Peter DeFazio, the U.S. Representative for Oregon's 4th congressional district, kicked off the day with a video welcome message for the summit attendees, followed on the main stage by TREC director and urban planning faculty Jennifer Dill. 

At lunchtime Ben Wellington, the data...

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Bicyclists cross an intersection with a bike signal, near a red car
John MacArthur, Portland State University

What if your bicycle could warn you that a car is coming from a side street you can't see? Or let you know that your front tire is getting a little low, or that you're approaching a pothole that wasn't there yesterday? A NITC research project led by John MacArthur of Portland State University explores how connected vehicle (CV) technologies could encourage an increase in bicycling. As CV technology moves forward in the rest of the transportation system—with buses and connected streetcars requesting early green lights from the traffic signals, and cars chatting with each other about their locations and trajectories—there may be...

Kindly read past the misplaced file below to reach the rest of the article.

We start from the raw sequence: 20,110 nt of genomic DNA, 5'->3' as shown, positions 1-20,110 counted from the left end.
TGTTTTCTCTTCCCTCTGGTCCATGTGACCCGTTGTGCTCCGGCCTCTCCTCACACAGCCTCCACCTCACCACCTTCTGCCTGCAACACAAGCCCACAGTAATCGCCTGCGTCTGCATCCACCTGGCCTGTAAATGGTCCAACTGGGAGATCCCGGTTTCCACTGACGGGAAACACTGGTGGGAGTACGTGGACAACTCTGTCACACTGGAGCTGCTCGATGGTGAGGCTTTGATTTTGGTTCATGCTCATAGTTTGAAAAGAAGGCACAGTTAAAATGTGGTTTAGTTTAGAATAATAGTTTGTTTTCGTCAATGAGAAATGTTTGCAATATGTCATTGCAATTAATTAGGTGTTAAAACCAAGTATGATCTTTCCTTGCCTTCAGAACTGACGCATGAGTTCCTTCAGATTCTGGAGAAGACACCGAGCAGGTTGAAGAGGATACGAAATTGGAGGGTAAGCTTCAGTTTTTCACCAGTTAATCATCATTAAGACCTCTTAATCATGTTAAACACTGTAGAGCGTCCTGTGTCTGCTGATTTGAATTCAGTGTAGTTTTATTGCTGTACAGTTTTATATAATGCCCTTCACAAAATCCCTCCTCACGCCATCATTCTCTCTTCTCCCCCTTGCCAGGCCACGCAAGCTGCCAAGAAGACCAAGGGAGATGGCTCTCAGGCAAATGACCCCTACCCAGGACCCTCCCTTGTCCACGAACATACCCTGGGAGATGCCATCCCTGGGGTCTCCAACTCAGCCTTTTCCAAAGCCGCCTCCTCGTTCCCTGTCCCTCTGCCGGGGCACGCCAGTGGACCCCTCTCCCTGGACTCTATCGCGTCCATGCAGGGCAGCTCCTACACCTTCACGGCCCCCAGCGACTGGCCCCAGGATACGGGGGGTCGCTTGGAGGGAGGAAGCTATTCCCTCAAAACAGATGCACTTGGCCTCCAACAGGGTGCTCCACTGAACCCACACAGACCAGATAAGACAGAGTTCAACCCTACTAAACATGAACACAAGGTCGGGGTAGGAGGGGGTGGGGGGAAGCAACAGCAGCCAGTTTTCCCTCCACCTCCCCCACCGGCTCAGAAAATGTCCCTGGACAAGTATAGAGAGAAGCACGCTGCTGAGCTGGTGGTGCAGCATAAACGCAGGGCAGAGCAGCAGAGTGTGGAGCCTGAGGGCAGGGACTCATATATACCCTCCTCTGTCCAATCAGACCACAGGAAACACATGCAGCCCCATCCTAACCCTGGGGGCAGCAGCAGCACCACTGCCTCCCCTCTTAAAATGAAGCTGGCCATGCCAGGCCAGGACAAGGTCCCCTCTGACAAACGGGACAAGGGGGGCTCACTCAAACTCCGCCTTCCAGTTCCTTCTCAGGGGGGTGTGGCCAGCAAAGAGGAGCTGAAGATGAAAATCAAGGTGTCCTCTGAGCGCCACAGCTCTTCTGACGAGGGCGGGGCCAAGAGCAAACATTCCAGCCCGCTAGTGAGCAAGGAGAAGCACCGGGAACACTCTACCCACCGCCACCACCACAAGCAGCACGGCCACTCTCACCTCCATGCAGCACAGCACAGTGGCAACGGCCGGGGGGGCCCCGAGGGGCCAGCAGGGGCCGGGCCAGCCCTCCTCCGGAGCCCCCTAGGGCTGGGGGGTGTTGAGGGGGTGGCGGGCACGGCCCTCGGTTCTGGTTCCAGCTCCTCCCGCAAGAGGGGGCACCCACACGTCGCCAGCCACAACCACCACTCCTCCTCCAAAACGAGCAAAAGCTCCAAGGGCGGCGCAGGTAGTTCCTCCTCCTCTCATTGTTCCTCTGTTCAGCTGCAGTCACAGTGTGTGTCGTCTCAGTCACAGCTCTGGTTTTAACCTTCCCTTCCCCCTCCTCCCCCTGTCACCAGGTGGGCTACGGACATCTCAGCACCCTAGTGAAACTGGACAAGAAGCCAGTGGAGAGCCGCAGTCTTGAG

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TREC Scholar Briana Orr Presents on Portland's E-Scooter Pilot Program in a TREC Friday Transportation Seminar

Each year, through our Initiative for Bicycle and Pedestrian Innovation (IBPI) program, TREC offers a range of scholarships to assist students pursuing equitable, sustainable, and multimodal transportation. Four Portland State University students were awarded TREC scholarships for the 2019/2020 academic year: Gabriella Abou-Zeid and Darshan Chauhan of civil & environmental engineering, and Philip Longenecker and Briana Orr of urban studies & planning.